Prostate cancer post-TURP should be treated as high-risk disease

November 18, 2005

Researchers at Fox Chase Cancer Center in Philadelphia recommend more aggressive treatment in men whose prostate cancers occurred after transurethral resection of the prostate and whose PSA level is considered intermediate.

Researchers at Fox Chase Cancer Center in Philadelphia recommend more aggressive treatment in men whose prostate cancers occurred after transurethral resection of the prostate and whose PSA level is considered intermediate. They presented a study supporting this recommendation at the American Society for Therapeutic Radiology and Oncology annual meeting in Denver.

The study evaluated 1,287 men with low to intermediate risk with a similar stage of disease. All had pretreatment PSA levels <20.0 ng/mL and received 3-D conformal radiotherapy without hormone therapy. Of these, 143 men had a prior TURP. Median pretreatment PSA was 7.3 ng/mL, and 362 men (28%) had a PSA >10 ng/mL.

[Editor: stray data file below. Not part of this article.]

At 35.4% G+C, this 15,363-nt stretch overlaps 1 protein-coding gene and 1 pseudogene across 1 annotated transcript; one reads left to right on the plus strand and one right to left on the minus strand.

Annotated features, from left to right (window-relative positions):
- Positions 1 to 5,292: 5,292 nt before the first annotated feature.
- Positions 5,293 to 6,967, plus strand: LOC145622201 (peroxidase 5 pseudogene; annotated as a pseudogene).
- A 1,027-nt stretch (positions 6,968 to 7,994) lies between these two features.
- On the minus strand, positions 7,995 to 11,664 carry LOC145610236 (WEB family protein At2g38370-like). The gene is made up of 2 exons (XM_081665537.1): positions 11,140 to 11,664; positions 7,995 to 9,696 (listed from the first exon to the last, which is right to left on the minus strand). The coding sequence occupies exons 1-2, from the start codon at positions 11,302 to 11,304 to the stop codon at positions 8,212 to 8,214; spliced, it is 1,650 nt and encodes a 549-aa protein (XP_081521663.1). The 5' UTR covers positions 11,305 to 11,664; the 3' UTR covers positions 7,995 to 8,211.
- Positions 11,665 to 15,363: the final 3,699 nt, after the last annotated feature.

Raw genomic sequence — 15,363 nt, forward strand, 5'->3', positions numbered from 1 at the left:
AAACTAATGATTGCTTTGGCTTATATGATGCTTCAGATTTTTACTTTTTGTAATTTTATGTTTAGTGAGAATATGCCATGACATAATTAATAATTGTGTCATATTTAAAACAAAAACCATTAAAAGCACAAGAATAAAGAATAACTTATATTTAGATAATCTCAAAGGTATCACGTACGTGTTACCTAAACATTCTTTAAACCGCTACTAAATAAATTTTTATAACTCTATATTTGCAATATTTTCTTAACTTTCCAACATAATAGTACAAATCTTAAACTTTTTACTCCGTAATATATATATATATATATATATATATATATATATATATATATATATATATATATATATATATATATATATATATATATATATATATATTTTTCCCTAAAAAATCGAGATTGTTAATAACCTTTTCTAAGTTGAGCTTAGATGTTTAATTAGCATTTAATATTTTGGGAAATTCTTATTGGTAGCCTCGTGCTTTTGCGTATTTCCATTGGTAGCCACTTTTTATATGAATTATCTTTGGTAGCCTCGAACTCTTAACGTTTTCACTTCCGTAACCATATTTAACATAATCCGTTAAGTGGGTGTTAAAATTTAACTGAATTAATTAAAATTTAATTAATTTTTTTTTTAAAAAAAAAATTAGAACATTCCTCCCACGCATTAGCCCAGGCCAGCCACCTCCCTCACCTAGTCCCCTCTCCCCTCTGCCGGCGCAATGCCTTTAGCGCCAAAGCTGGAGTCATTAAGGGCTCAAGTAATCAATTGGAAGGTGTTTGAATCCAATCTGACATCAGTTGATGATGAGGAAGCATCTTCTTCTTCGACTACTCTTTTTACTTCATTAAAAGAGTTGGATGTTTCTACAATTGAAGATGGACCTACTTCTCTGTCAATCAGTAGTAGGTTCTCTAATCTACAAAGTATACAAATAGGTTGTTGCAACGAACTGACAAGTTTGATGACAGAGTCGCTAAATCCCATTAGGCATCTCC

Prior TURP was the common denominator among patients who had a pretreatment PSA of 10 to 19.9 ng/mL who later recurred. These patients also had other pretreatment indicators, including a Gleason score of 2 to 6 versus 7, and stage T1c versus T2, that normally would not have indicated a high risk of recurrence, the authors noted. No strong relationship was observed between surgery and recurrence for those with a pretreatment PSA <10 ng/mL.

“A history of TURP reduced the accuracy of PSA as a pretreatment indicator for recurrence,” said lead author David J. D’Ambrosio, MD. “The treatment plan for men who have an intermediate PSA who have also had TURP may include a recommendation of androgen deprivation.”